You might want to make your own homemade soap because you want to avoid certain ingredients in store-bought soap, or because it saves money, or just for the fun of mixing your own scents and molding them into decorative shapes. Making soap from scratch isn’t a simple process, and you will need to be careful with the lye. Make sure you understand the dangers and how to avoid them before you start.
Soap making methods
You can start with “rebatching” your own soap, using another soap (like Ivory, which already has the lye) as a base. Start with a smallish batch of homemade soap right in your blender, following the instructions here. You can also make liquid soap in a blender.
Whatever method you choose, here’s where it gets fun: the recipes. You can get very creative with the ingredients. Anything you want to use for scent is fine, but you can also put in ingredients like milk and honey or coffee grinds (great for exfoliation). You may also want to be aware of how certain oils help your skin.
Soap Making Gear
If you’re totally new to making soap, you may want to start off with a soap making kit. They make everything simple and self-contained. If you’d rather learn from scratch, you’ll need:
- Lye. Unless you plan on never using lye based recipes.
- Or you could use a melt and pour soap base, like oatmeal, goats’ milk glycerine or shea butter.
- Liquid Colors. Add a few drops of these to your bars to change their color.
- Soap Molds. You can get these in so many different shapes and patterns. It’s a really fun way to make your soaps even more personal – especially if you’re gifting them.
- Soap Cutters. If you prefer to make one big block of soap and then cut it into bars, soap cutters are the tool for you.
Gifting Homemade Soap
If you’re planning to make natural soap as a gift for friends or family, consider pairing soaps with dishes. This handmade dark pine soap dish looks beautiful with any bar or decorative soap. So do these brightly colored double dishes designed to catch all the dripping soap. Or you can go with much, much fancier soap dishes. You can also find soap dishes shaped like turtles.
Another option instead of dishes is fingertip towels. These can be really gorgeous and useful.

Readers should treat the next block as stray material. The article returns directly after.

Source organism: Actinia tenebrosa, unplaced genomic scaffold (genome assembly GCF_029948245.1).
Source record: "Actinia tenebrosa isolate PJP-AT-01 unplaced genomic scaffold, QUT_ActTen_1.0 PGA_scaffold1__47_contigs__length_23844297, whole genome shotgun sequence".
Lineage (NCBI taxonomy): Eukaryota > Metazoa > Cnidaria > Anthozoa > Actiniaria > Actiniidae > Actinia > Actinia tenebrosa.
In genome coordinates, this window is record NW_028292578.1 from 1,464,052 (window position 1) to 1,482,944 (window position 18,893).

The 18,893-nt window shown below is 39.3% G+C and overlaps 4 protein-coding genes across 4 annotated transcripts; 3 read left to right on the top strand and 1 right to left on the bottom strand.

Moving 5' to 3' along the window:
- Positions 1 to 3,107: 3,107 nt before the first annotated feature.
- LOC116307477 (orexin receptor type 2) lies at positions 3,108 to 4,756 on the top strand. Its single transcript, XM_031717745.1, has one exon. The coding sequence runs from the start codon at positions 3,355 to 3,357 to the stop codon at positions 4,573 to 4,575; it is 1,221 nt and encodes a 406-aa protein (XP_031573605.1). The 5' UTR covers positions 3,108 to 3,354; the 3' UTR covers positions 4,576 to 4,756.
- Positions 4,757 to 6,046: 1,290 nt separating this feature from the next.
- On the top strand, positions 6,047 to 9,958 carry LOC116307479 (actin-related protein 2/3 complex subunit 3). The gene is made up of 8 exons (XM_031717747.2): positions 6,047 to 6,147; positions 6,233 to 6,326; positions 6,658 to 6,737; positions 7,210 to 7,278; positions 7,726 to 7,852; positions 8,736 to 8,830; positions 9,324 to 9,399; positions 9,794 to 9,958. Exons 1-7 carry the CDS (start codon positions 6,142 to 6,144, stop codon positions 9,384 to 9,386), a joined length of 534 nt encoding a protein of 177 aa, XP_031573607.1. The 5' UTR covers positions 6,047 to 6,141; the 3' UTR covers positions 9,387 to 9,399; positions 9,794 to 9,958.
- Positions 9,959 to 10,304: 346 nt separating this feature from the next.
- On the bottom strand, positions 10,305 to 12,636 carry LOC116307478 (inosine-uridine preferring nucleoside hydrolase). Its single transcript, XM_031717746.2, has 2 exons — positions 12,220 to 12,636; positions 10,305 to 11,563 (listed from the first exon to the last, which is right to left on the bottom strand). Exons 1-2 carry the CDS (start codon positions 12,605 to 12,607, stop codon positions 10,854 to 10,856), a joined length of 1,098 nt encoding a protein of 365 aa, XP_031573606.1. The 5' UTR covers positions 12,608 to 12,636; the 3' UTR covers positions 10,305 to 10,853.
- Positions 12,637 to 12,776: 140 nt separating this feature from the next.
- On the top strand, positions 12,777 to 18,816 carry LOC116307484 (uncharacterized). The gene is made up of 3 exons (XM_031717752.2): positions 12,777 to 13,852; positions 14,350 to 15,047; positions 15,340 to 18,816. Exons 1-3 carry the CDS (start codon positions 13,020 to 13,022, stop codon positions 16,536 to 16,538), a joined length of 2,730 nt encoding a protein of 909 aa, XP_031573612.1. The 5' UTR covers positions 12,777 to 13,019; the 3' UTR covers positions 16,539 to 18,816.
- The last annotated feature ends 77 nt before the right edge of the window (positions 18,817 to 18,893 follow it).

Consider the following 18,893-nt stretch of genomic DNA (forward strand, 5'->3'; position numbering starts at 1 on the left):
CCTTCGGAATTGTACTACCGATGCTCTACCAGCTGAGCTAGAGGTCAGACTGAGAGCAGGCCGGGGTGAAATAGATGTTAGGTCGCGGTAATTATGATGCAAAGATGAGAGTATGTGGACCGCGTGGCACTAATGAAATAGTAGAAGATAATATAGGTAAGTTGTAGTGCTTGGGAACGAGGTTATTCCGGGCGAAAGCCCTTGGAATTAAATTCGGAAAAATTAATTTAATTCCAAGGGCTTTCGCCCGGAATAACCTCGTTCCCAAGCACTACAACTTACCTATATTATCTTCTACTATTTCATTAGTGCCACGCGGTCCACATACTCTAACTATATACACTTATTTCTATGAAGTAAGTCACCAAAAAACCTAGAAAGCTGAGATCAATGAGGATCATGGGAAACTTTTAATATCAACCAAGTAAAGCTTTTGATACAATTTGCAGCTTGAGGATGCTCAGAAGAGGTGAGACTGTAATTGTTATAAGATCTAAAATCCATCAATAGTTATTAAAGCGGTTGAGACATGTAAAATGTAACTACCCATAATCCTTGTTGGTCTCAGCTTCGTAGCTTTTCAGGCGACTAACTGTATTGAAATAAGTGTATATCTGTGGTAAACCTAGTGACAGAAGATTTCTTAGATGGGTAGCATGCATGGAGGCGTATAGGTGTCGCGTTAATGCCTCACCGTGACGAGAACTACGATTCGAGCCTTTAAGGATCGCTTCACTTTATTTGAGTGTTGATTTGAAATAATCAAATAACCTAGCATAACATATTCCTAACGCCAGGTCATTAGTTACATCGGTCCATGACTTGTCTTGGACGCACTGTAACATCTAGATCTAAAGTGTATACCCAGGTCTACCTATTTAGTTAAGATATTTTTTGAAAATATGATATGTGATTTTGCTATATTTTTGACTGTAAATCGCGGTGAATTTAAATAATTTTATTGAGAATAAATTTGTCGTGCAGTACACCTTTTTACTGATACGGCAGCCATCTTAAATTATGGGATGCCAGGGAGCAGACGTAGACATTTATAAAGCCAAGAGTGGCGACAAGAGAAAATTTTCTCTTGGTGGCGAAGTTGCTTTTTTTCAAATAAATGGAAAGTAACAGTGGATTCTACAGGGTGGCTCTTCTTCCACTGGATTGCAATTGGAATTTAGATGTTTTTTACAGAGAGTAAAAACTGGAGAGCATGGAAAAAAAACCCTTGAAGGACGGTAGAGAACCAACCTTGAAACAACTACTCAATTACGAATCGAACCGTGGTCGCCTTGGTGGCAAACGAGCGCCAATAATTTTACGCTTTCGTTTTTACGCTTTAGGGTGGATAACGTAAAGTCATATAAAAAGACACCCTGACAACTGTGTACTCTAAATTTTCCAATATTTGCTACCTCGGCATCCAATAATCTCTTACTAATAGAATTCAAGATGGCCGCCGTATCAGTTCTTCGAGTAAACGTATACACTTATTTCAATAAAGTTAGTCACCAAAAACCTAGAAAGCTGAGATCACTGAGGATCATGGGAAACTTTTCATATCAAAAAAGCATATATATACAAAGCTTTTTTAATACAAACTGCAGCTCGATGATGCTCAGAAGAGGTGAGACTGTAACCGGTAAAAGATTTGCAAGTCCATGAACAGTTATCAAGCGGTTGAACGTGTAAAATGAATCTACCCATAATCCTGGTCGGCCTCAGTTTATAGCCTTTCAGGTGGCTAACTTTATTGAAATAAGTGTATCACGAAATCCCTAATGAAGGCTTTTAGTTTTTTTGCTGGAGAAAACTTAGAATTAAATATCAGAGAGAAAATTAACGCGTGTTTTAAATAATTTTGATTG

These beautiful little kraft paper gift boxes with hemp cords are perfect for gifting soap bars and smaller decorative soaps.
Recipes for homemade soap
The following homemade soap recipes vary in difficulty. Not all of them use lye. Some of them are simple re-batching or “melt and pour” recipes which are more suitable if you want to keep it simple.
- Lavender and Oats Goat Milk Soap Recipe. Not only is goat’s milk supposed to be great for skin, but this recipe also includes shea butter, plus oats for exfoliation.
- Chai Latte Love soap. With vegetable oils and fragrance oils, this soap can be poured into cups and made to look like adorable actual chai lattes being served.
- Pumpkin Soap Recipe. Featuring olive, sunflower and coconut oils, blended with actual pumpkin and essential oils.
- Pure Coconut Oil Soap. A simple soap recipe with a moisturizing version for skin and a more drying version that’s right for laundry.
- Cucumber soap. Cucumber is actually an astringent. This recipe harnesses its supposed curative properties along with its wonderful scent.
- Spoon Swirl Soap. A beautiful, multi-colored soap made with the room temperature method, using oxides, mica and cocoa powder to get its striking appearance.
- Charcoal Facial bar. A black bar of soap featuring charcoal, which is used in some high-end cleansers because it’s so good at clearing out pores. This is a very sudsy soap even though it contains several oils.
- Vegan Lavender soap. Made from olive oil and palm kernel oil (see this comment on why palm kernel oil might not be such an animal-friendly choice) instead of animal fat, with the relaxing fragrance of lavender.
- Lollipop soap. Terrific for kids or as a party favor. Yes, it’s soap on a lollipop stick.
- Chocolate soap. You’ll find a variety of chocolate soap recipes there, and some are vegan. Some add flavors like orange or vanilla.
- Coffee and Cream soap. This recipe is melt and pour, and also contains no lye. Very easy for beginners or even supervised kids.
- Apple Tart soap. Another easy melt and pour recipe,. Red and apple-scented.
- Oatmeal soap. I love oatmeal soap for my sensitive skin. This recipe is so simple: Dove + oatmeal = whole new soap.
- Spicy Tea Glycerin soap. Add tea and dried flowers to boring bars of glycerin soap.
- Hand-milled sage soap. A lye-free recipe that gives you a deliciously scented soap.
- Avocado oil soap. Just what it sounds like. Avocado is awesome for all types of skin.
- Fresh Ginger soap. Not only a great recipe but a tutorial on using fresh ginger in soaps.
Creating your own
Making soap at home can be a very fun and rewarding hobby. Once you’ve made a few batches from recipes, you get a feel for how it’s done and then you can create your own recipes. Decorative bars can be great as gifts, too (and much less expensive, and more thoughtful, than pretty bars from stores).